The film is also very dated, but not necessarily in a bad way. It feels extremely specific to a time and place, both in the specificity of cultural references and in the style of the art. Fritz is a movie from the counter culture, about the counter culture, but it makes surprisingly astute observations about hypocrisy and class within the counter culture. Much of the comedy comes from the ironic situation of privileged white kids who want nothing more than the cultural capital of being a marginalized minority. From the girls swooning over the crow in the park, to Fritz finishing a speech about how attuned to the problems of the black community he is by calling the black bartender "boy," race and class are constant themes. In this cartoon world, all black people are crows (and all policemen pigs), but Bakshi finds an extra dimension to that joke that Crumb would never think of. "I wish I was a crow," Fritz tells the old pool hustler in the harlem bar. "If I was a crow, I'd fly away from this shit." The episode ends with a visual depiction of a all-American apocalyptic fantasy: a full-on race war, with the government sending in fighter planes to literally bomb the ghetto ("Aim for the concentrated areas," we hear commanders ordering to the pilots). Fritz doesn't even notice the old man shot through the chest trying to protect him, and seems more concerned with reveling in the glory of his revolutionary status than worrying about the entire neighborhood of black people whose slaughter he has caused.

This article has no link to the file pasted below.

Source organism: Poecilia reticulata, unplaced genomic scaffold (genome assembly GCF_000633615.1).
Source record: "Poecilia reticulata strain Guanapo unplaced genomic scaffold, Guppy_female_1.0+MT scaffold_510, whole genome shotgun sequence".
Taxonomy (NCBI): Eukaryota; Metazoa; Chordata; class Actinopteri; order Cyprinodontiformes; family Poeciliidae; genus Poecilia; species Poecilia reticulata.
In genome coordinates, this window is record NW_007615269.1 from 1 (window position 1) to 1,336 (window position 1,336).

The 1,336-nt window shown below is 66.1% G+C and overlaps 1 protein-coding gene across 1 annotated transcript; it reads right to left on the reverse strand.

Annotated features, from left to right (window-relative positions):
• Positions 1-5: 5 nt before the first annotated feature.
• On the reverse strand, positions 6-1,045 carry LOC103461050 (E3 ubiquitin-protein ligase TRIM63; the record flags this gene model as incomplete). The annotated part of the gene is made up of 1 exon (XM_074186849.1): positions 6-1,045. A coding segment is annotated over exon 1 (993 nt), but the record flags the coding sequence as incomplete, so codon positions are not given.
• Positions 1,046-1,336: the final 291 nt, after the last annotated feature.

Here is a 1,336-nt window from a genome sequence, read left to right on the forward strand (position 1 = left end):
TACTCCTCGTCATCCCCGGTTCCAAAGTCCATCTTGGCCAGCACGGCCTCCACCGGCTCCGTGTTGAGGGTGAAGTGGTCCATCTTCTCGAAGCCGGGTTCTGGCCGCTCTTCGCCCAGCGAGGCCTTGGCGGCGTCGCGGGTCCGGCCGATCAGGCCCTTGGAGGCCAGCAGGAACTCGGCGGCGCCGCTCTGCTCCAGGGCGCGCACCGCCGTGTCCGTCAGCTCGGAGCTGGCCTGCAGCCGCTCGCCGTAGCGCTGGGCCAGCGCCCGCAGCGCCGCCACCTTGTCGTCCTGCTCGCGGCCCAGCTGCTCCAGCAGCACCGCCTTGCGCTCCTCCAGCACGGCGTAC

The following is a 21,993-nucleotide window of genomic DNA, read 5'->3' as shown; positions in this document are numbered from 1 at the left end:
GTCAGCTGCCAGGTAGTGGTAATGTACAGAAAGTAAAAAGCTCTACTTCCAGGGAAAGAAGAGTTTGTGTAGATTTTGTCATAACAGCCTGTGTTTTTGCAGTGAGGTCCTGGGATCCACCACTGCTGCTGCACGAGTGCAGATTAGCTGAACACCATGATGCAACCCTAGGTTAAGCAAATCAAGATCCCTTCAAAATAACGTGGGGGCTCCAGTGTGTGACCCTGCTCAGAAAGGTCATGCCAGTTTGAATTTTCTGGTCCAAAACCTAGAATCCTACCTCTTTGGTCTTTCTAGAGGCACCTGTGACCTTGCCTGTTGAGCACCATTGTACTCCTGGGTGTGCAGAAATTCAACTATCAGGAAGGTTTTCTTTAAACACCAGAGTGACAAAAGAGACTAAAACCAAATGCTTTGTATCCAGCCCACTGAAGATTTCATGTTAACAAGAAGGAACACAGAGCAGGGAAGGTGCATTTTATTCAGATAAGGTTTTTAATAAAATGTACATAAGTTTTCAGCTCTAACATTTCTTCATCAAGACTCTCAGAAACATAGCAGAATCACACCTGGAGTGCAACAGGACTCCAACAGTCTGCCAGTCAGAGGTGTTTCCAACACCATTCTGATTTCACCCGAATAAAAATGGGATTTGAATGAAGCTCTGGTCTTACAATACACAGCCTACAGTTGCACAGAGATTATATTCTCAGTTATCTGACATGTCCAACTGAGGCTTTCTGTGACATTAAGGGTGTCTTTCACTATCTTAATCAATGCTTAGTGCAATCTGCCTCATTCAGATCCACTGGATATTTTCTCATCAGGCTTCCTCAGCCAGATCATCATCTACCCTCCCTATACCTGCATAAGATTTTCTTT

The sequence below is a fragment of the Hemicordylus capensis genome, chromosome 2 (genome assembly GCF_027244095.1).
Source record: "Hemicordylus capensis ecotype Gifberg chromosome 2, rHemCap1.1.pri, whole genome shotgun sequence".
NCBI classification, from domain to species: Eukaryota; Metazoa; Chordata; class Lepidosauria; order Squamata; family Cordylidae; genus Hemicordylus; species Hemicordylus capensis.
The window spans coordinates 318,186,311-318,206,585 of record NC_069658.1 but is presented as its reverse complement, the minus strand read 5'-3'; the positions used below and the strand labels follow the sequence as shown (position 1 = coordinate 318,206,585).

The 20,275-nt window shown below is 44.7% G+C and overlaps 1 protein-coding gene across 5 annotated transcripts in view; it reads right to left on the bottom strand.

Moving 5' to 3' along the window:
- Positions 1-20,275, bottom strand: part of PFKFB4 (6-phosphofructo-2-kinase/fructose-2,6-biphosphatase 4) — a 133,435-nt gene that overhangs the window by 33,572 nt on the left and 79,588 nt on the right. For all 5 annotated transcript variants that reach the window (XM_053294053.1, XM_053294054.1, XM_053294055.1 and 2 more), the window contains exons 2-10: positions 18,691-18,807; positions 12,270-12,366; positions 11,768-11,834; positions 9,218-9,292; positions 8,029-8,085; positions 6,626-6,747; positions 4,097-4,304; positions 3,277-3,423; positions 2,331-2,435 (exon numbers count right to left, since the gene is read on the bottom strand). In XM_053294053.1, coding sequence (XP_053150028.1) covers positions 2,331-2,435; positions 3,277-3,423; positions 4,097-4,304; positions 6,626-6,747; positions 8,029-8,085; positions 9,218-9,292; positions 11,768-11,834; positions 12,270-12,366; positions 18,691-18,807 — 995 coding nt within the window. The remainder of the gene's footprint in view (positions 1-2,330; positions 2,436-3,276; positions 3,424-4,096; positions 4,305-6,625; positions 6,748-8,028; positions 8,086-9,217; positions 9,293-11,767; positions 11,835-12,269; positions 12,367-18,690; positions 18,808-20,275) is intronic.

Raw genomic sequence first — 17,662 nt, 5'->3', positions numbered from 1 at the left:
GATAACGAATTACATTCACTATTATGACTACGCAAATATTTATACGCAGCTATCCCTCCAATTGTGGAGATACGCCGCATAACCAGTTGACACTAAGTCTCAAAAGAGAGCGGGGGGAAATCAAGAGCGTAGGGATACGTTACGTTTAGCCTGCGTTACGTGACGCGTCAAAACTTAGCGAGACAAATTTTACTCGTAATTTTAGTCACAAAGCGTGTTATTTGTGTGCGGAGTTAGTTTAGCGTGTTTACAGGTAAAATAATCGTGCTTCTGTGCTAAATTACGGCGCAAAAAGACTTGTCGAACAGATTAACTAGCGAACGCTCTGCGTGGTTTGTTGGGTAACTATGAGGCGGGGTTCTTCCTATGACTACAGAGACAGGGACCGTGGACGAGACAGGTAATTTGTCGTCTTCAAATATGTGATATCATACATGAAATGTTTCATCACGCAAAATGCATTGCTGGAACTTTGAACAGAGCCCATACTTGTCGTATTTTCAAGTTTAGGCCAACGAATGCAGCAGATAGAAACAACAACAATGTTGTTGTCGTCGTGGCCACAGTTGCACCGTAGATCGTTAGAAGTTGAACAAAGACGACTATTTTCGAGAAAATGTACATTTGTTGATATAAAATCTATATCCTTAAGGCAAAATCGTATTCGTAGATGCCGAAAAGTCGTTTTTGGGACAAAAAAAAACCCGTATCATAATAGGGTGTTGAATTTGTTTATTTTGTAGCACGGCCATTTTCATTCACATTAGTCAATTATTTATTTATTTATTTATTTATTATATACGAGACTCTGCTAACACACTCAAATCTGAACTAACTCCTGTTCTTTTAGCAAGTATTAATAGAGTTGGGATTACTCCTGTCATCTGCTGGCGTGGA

The most interesting aspect of the film is, of course, the art. Bakshi does some great work in transposing Crumb's art and ideas (many not even from the Fritz strips) to film, adding brilliant sunbursts across the sky, or gorgeous flames engulfing Fritz's dorm room. The most impressive scene is the pot-smoking orgy, with a strange haze moving slowly across the screen that implies clouds of smoke wafting past while setting a stoned rhythm for the scene. When the cops begin banging on the door, one character turns his head toward the sound in slow, overlapping increments that look like LSD trails. I've never seen anything in film that more successfully conveys the feeling of being stoned. There are several great sequences, including the death of the old crow and the scene that introduces the biker bunny, but my favorite a transtition scene with "Bo Diddley" playing on the soundtrack and a crow snapping his fingers. It has nothing to do with the plot, aside from possibly setting a mood as Fritz travels into Harlem, but it's one of the coolest combinations of music and image I've ever seen (Heavy Traffic has a similar sequence using Chuck Berry's "Maybeline").